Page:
At the same time, the Holocaust cannot be understood without consideration of the history of European colonialism. Colonial genocides of the nineteenth and twentieth centuries were part of a process of accelerated violence related to nation-building at home and imperial territorial expansion abroad. The Nazi notions of race and of inferior groups who had no right to live belonged in the tradition of European colonialism, which, long before 1933, provided popular, “scientific,” and political legitimacy to British, French, Dutch, Belgian, and others to rule over and kill millions around the world. What set the stage for the Nazi genocides were the broken taboos of earlier decades: the Holocaust was thinkable because, to give but one example, of the prior German extermination of the Herero and the Namaqua between 1904 and 1907 in South-West Africa (present-day Namibia) and the realization that wiping out peoples was a possibility.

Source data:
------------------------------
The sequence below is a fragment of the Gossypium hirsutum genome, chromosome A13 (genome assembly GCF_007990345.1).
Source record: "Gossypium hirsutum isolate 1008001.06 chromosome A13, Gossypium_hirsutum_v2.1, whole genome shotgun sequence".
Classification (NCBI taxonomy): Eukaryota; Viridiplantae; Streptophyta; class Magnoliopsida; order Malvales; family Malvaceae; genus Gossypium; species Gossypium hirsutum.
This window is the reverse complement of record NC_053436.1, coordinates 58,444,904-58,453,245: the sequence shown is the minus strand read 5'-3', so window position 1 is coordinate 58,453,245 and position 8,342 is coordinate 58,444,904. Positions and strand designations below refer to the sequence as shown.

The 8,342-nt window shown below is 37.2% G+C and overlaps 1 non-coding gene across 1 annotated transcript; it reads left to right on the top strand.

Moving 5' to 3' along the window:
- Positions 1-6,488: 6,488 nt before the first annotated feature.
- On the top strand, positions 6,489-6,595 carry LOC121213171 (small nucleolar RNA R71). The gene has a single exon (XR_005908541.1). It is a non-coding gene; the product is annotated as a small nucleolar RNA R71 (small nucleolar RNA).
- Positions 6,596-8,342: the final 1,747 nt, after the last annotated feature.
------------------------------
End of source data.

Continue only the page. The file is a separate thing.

Similarly, the enmity against and extermination of the Jews was part of Nazi universe of racial enemies and exterminations. The Jewish genocide was bound up with a set of racial ideas that produced other Nazi mass killings and genocides of, among others, mentally ill patients, Ukrainians, and Russians. The Nazis were determined to build an empire, extending from the Atlantic in the West to the Pacific shores of Siberia in the East, devoted to expansion and the annihilation of entire populations. The Holocaust was only one in a series of genocides committed by the Nazis, and it can be understood only when placed within the comparative history of modern genocides.9 It belongs squarely within the genre of genocides and was not an exceptional, stand-alone historical event. (That said, it has its own particularities because not all genocides are identical, though they all share certain common denominators that group them together as genocides.)

But in themselves the European traditions of modern colonialism and racial ideas cannot account for the Holocaust, and at some point I part way with the scholarship on comparative genocides and on the Nazi empire. Some scholars question in various ways the extent to which the Holocaust was central to understanding National Socialism. In making the Nazi empire, some argue, the Holocaust was a result rather than a goal of Nazism, growing out of the specific circumstances of the war.10 Others integrate the Holocaust into a history of totalitarian genocides committed by Hitler and Stalin in eastern Europe, implying that the Holocaust was a result of the linked policies of the two dictators as they pushed each other to commit ever-worsening crimes.11